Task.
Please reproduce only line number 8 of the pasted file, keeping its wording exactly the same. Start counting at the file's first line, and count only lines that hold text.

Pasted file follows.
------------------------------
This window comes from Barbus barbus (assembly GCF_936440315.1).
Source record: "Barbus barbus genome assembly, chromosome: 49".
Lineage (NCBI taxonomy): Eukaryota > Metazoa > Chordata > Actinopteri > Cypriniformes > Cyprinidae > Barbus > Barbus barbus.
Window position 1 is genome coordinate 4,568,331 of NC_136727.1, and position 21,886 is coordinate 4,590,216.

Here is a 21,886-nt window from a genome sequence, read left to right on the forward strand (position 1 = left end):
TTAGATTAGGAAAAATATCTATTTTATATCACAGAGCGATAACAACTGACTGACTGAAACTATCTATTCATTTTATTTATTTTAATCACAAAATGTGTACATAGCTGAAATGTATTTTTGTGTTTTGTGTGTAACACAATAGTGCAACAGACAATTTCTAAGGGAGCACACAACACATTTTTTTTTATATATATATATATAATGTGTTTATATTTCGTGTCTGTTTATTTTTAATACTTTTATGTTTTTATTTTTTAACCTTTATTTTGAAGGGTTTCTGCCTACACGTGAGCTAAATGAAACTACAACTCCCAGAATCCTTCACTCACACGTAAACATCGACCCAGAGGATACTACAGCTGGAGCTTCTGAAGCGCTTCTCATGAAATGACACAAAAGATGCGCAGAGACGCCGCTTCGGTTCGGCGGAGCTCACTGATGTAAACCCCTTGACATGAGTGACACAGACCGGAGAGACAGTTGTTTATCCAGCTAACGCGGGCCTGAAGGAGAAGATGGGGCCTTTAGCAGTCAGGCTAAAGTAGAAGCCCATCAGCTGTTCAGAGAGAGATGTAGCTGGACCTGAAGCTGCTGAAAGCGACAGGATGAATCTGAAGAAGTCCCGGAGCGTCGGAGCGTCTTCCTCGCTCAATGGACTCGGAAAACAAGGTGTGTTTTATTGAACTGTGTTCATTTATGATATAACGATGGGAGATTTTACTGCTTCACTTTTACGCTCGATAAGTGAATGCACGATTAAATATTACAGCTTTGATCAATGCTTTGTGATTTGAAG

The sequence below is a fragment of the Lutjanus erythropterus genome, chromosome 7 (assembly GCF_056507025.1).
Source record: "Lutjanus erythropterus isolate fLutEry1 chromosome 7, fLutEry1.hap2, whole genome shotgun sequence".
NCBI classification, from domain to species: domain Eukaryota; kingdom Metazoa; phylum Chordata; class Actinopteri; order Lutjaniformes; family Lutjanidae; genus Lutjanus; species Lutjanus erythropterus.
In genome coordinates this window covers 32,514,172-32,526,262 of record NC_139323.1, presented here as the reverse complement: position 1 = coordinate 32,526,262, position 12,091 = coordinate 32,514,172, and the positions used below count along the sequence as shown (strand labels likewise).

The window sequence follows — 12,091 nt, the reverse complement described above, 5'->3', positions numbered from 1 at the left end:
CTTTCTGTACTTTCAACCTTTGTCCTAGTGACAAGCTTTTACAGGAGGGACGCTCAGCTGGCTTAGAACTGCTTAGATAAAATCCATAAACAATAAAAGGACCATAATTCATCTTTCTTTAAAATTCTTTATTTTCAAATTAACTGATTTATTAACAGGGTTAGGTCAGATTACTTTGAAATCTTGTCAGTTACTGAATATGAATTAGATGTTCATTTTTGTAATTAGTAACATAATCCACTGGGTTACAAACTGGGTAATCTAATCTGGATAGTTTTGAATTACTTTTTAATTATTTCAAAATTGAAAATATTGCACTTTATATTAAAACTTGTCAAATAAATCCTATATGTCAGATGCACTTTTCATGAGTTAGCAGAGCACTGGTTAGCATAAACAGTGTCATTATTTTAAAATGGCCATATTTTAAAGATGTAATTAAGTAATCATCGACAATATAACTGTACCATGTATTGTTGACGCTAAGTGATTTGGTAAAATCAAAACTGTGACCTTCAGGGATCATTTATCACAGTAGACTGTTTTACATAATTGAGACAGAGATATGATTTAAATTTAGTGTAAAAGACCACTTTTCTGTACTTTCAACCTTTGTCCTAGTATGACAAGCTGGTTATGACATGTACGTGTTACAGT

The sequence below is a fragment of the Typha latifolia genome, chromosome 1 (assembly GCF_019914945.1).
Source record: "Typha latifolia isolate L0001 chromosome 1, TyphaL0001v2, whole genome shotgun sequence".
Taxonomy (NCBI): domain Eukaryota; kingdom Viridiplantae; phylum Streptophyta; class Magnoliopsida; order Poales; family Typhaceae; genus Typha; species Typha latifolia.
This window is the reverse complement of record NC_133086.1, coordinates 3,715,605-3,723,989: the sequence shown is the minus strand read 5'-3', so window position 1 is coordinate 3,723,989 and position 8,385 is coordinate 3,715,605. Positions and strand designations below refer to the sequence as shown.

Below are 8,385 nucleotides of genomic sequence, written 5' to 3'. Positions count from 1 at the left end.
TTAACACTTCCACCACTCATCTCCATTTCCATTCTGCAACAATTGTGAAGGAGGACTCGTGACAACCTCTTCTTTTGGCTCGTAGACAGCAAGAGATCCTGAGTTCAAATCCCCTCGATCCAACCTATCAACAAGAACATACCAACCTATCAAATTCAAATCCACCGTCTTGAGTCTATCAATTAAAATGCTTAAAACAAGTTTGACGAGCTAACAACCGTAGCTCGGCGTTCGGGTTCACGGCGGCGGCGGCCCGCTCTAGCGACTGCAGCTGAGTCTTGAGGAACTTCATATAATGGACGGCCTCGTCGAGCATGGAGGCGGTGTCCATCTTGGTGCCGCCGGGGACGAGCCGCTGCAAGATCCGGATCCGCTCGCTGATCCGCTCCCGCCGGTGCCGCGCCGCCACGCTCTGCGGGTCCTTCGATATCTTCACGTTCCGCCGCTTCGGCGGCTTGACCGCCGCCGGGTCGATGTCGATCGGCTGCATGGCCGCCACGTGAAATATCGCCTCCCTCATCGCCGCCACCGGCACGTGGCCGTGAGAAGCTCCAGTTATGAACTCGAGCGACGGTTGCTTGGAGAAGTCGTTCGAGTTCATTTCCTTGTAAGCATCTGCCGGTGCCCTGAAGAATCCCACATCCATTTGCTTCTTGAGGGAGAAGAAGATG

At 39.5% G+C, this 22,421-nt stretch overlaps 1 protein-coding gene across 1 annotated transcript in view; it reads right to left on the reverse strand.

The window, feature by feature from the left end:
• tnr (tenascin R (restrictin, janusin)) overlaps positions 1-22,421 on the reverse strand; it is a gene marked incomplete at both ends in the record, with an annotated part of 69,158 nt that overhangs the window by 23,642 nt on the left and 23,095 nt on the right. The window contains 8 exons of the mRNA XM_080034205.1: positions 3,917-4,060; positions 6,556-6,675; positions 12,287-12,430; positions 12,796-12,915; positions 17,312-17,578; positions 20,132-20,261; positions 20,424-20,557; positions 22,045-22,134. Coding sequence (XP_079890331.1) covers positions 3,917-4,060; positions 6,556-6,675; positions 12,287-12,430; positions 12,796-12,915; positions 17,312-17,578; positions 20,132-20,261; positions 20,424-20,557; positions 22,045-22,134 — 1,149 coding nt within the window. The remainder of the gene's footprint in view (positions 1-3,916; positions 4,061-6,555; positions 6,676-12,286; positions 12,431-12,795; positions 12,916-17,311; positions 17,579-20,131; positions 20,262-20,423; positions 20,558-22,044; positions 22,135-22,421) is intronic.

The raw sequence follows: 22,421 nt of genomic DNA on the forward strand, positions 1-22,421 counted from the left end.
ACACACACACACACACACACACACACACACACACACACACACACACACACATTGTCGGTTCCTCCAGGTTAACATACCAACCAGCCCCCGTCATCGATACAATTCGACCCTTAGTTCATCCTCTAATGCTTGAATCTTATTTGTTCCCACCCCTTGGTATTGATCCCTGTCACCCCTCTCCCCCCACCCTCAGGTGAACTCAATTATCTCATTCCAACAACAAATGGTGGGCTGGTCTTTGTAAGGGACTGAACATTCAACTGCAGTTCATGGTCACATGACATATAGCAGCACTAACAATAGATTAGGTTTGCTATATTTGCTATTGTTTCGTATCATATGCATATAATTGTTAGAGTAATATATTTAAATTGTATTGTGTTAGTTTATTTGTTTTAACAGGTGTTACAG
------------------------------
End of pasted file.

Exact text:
Source record: "Lutjanus erythropterus isolate fLutEry1 chromosome 7, fLutEry1.hap2, whole genome shotgun sequence".